Nrityagram Dance Ensemble Artistic Director Surupa Sen wasn’t kidding when she said spirituality and sensuality are closely linked in Indian culture and Hindu religion. She introduces, in her silky voice, a prayer dance that involves “the molten lava that dances in all our hearts,” and later introduces a love ballad dance as “the climaxing of the spirit to become one with the Lord.” If only everyone’s church upbringing was that exciting…

The amount of spirit (of any kind) that comes across in the dancers’ eyes really is like a molten lava. Boundless energy and personality radiates from their gazes, glances, and smiles. Coyness, love, sorrow, jealousy, joy — all without a word, without a sound. These are not the sickly, icy-faced dancers whose emotion pours out through their body movements only. They have individual personality, too — each dancer seems to have her own interpretation of the emotion presented in the dance. They’re so captivating that one patron was overheard saying “a couple of times I felt like they were looking right at me!”

The dancers are Sen, Bijayini Satpathy, Pavithra Reddy, Ayona Bhaduri, Rasmi Raj, and Manasi Tripathy, with music composed by Pandit Raghunath Panigrahi and light designed by Nrityagram Director Lynne Fernandez.

There is an amazing four-piece band in the pit which accompanies the dances, sometimes at a frenetic pace. The violin, flute, mardala (the drum which accompanies Odissi dance), and intensely beautiful vocals (by Sampada Marballi) carry the audience on the journey from the outside to the inside of the temple — from the superficial to the internal. Marballi astoundingly seems to function without inhaling — maintaining a constant stream of forceful vocals, wrought with emotion and mood.

Fernandez’s light enhances the moods, with subtle hues in the first half moving into dramatic pools of light into the second. Each scene ends with the lights changing into richer focused hues and then fading away.

The first half of Sacred Space deals with more formal dances of prayer and Odissi temples; the second half with more interpretive dances of the love ballad Geet Govind.

The dancers’ hair is pulled tightly into buns, adorned with flowers. Their bodies are draped in bright silks — golden tones in the first half and rich jewel tones in the second. Their bare, painted feet slap against the floor and their ankle bracelets jingle. On occasion, their hands tremble like butterflies. They spring up and down off their knees as if they were operating on a trampoline. Their bindis remind you, as they invoke the spirits of the sacred bodies, as their eyebrows rise and fall, that these women probably are at a much higher spiritual place.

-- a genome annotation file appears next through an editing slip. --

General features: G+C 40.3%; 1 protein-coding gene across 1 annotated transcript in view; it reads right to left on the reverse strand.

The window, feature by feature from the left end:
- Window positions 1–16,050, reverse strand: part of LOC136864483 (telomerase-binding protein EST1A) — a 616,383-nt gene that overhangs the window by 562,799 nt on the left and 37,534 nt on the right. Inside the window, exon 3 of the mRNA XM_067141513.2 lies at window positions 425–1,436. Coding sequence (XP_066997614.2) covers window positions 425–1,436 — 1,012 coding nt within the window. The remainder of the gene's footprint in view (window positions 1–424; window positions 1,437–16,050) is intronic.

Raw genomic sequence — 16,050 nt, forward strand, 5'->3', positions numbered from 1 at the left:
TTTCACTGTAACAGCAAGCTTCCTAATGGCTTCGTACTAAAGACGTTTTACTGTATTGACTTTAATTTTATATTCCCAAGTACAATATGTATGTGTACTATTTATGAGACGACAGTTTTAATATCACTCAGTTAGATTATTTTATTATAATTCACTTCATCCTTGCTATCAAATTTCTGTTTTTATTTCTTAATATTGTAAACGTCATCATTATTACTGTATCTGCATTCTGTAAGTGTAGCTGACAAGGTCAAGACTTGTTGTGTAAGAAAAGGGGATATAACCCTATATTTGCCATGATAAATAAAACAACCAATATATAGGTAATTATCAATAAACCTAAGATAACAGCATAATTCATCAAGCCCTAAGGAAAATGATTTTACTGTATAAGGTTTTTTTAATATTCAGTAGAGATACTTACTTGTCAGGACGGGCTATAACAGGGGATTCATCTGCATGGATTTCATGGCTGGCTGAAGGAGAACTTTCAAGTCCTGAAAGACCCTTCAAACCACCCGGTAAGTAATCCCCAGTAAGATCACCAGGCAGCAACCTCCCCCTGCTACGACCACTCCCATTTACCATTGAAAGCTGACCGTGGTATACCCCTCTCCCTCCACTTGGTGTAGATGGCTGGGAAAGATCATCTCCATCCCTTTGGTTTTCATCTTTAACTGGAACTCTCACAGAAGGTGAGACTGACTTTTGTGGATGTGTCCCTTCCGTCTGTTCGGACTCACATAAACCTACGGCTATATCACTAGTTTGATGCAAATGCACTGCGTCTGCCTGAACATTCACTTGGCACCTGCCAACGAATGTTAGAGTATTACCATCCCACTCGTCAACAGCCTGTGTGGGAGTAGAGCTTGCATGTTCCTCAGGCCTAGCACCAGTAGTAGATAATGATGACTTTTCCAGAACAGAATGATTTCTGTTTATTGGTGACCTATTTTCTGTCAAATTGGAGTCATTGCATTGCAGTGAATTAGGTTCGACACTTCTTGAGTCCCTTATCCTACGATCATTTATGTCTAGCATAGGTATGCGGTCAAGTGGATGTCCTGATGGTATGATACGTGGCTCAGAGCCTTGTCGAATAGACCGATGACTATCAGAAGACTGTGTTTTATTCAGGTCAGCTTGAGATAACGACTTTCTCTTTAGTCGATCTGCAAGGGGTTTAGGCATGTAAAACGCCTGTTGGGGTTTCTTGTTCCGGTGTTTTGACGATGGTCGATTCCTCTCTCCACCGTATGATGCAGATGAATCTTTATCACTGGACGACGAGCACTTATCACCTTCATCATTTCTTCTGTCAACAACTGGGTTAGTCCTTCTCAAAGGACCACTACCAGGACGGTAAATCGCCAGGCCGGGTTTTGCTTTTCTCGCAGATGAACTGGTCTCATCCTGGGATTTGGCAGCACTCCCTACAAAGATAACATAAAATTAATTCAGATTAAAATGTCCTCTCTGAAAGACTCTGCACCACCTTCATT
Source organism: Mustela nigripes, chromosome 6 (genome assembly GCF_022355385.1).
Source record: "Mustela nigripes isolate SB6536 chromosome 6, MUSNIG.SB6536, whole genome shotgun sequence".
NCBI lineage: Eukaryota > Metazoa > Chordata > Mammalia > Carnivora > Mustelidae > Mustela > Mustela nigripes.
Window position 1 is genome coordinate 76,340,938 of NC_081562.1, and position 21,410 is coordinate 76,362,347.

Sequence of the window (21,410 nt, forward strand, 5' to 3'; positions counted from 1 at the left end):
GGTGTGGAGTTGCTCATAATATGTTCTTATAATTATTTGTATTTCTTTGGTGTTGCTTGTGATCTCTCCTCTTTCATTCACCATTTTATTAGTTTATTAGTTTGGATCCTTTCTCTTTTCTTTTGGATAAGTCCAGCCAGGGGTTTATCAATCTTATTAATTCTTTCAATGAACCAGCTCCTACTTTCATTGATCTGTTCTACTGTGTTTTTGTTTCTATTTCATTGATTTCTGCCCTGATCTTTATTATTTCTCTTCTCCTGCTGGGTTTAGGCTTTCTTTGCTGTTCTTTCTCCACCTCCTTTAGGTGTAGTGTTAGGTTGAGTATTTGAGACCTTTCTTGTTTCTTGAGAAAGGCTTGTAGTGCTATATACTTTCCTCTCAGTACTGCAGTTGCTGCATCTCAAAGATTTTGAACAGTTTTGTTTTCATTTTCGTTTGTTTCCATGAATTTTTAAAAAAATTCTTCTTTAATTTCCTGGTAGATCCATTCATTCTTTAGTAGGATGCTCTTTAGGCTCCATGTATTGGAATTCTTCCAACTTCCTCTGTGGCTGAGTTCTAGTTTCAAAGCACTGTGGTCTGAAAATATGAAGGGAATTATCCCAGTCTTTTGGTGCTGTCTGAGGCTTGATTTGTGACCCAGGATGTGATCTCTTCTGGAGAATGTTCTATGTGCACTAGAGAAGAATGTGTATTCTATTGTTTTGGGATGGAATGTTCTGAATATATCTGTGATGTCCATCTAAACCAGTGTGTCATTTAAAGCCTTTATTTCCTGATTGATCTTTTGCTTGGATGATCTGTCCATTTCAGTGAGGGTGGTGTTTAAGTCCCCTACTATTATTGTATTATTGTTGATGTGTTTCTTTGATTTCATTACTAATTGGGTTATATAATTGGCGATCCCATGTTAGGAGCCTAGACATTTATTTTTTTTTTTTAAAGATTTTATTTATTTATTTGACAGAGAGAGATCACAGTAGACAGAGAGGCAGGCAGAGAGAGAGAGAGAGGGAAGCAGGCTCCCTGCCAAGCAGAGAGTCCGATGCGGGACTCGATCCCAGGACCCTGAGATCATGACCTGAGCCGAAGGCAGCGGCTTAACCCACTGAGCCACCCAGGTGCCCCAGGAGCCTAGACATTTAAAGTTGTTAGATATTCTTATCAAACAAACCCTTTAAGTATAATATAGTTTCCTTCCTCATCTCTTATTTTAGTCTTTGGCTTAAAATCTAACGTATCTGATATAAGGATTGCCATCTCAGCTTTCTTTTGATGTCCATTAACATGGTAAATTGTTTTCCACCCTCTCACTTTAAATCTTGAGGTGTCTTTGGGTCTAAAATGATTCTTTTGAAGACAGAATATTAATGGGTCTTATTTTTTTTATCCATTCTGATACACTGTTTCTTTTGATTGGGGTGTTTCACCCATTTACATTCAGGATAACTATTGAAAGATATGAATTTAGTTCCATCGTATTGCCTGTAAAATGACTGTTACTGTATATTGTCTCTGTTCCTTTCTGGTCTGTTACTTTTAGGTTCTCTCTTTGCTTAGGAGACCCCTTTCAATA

In the first half, the Odissi temple dances are precise and rhythmic, the dancers undulating, shaking, stomping, and striking poses from the temple walls. Each dancer takes her turn in the metaphorical spotlight. In the second half, movements are more deeply emotional and expressive, with intertwining arms and lavish spinning. Sen and Satpathy (who is the director of Nrityagram’s Odissi school) are the featured soloists in this half. Sen’s sorrowful face searches for answers as she dances to the lyrics (in Indian):

“I followed him
into the darkness of the forest
where he pierced my heart with
sweet arrows of passion
To whom will I turn now?
My beloved has deceived me.”

Satpathy displays a masculine charm and playfulness on her face as the male godhead Krishna, while still moving femininely, trying to coax Radha (Sen) back to “place your tender lotus feet upon my head/ and quell this burning fire,/ Beloved mine.”

The beautiful dancers of Nrityagram allow us into their temple, into their ritual, into their sacred space for a short time and it is amazing. It’s a journey for each person to take, to find their own higher level and celebrate.

SACRED SPACE • Spoleto Festival USA • May 29, 30 at 2 p.m. • $30 • Emmett Robinson Theatre, Albert Simons Center • 579-3100

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